The mind is the set of faculties responsible for mental phenomena. Often the term is also identified with the phenomena themselves.[2][3][4] These faculties include thought, imagination, memory, will and sensation. They are responsible for various mental phenomena, like perception, pain experience, belief, desire, intention and emotion. Various overlapping classifications of mental phenomena have been proposed. Important distinctions group them together according to whether they are sensory, propositional, intentional, conscious or occurrent. Minds were traditionally understood as substances but it is more common in the contemporary perspective to conceive them as properties or capacities possessed by humans and higher animals. Various competing definitions of the exact nature of the mind or mentality have been proposed. Epistemic definitions focus on the privileged epistemic access the subject has to these states. Consciousness-based approaches give primacy to the conscious mind and allow unconscious mental phenomena as part of the mind only to the extent that they stand in the right relation to the conscious mind. According to intentionality-based approaches, the power to refer to objects and to represent the world is the mark of the mental. For behaviorism, whether an entity has a mind only depends on how it behaves in response to external stimuli while functionalism defines mental states in terms of the causal roles they play. Central questions for the study of mind, like whether other entities besides humans have minds or how the relation between body and mind is to be conceived, are strongly influenced by the choice of one's definition.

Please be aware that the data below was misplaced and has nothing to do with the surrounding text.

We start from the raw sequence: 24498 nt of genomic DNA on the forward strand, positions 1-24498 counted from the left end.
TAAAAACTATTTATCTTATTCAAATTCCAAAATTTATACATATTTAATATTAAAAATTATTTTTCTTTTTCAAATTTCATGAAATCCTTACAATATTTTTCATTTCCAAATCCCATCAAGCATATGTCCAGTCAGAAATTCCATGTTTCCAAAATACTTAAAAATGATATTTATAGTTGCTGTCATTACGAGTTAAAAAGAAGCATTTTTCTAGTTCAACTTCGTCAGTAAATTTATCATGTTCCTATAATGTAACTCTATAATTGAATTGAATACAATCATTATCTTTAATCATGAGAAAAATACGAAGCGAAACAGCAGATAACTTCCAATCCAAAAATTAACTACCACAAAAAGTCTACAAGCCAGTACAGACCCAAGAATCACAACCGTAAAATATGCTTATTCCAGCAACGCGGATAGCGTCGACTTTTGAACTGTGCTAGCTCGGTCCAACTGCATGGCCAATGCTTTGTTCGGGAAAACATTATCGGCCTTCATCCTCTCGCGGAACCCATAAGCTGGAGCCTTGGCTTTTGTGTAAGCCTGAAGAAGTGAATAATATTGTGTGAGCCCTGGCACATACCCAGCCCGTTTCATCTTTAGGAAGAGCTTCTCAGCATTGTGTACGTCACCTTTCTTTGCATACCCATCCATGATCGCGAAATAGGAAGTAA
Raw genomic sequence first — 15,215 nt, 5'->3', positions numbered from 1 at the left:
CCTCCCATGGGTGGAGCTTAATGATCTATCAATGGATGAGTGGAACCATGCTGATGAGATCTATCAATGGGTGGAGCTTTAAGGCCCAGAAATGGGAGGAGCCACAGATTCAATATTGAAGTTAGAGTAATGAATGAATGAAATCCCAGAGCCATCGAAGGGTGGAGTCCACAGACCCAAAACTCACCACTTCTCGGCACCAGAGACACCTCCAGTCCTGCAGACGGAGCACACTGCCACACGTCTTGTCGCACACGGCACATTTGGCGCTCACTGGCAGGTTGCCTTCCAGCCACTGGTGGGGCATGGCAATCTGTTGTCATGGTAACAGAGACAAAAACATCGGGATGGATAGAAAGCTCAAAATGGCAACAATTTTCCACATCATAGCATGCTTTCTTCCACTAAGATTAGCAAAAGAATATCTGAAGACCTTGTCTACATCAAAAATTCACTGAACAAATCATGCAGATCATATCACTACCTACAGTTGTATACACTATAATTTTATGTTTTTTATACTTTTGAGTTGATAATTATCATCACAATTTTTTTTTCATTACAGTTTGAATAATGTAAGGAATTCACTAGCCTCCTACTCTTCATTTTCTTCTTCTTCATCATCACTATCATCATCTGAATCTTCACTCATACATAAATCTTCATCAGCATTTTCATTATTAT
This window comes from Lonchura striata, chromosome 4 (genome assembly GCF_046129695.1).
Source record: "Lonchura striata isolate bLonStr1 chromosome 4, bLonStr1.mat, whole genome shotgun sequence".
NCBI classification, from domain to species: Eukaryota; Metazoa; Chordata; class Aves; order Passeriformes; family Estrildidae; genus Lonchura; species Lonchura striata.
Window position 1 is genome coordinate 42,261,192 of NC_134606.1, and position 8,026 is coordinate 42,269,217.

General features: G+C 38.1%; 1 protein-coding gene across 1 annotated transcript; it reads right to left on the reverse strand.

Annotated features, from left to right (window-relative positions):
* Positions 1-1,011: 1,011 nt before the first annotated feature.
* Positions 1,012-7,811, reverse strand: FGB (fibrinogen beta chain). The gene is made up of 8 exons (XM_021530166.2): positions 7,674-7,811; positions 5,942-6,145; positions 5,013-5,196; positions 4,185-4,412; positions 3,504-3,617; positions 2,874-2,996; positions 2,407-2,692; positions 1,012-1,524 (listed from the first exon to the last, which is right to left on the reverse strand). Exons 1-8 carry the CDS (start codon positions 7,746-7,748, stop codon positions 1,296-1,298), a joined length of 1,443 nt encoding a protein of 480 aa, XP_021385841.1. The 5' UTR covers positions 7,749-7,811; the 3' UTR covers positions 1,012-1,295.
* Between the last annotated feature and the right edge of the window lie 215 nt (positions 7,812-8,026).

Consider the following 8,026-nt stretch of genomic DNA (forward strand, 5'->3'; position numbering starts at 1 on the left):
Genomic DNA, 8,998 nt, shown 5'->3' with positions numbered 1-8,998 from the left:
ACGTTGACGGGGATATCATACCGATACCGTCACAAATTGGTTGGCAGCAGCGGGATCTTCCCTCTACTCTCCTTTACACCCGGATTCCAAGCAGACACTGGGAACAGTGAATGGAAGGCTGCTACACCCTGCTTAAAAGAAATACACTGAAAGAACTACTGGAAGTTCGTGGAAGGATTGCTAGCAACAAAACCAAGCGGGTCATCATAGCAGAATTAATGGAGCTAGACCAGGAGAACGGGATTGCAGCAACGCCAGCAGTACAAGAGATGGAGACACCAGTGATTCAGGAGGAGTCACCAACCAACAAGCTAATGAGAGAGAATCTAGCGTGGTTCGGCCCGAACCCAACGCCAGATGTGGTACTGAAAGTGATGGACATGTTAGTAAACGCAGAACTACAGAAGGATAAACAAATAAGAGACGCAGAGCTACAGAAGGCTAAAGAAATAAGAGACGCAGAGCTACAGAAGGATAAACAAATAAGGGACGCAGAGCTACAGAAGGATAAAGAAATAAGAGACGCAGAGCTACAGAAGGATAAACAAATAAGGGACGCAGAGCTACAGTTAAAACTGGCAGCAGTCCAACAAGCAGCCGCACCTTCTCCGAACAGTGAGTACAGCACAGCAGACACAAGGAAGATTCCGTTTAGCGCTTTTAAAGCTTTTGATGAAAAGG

A phrenological mapping[1] of the brain. Phrenology was among the first attempts to correlate mental functions with specific parts of the brain

Mind or mentality is usually contrasted with body, matter or physicality. The issue of the nature of this contrast and specifically the relation between mind and brain is called the mind-body problem.[5] Traditional viewpoints included dualism and idealism, which consider the mind to be non-physical.[5] Modern views often center around physicalism and functionalism, which hold that the mind is roughly identical with the brain or reducible to physical phenomena such as neuronal activity[6][need quotation to verify] though dualism and idealism continue to have many supporters. Another question concerns which types of beings are capable of having minds (New Scientist 8 September 2018 p10).[citation needed][7] For example, whether mind is exclusive to humans, possessed also by some or all animals, by all living things, whether it is a strictly definable characteristic at all, or whether mind can also be a property of some types of human-made machines.[citation needed] Different cultural and religious traditions often use different concepts of mind, resulting in different answers to these questions. Some see mind as a property exclusive to humans whereas others ascribe properties of mind to non-living entities (e.g. panpsychism and animism), to animals and to deities. Some of the earliest recorded speculations linked mind (sometimes described as identical with soul or spirit) to theories concerning both life after death, and cosmological and natural order, for example in the doctrines of Zoroaster, the Buddha, Plato, Aristotle, and other ancient Greek, Indian and, later, Islamic and medieval European philosophers.

Psychologists such as Freud and James, and computer scientists such as Turing developed influential theories about the nature of the mind. The possibility of nonbiological minds is explored in the field of artificial intelligence, which works closely in relation with cybernetics and information theory to understand the ways in which information processing by nonbiological machines is comparable or different to mental phenomena in the human mind.[8] The mind is also sometimes portrayed as the stream of consciousness where sense impressions and mental phenomena are constantly changing.[9][10]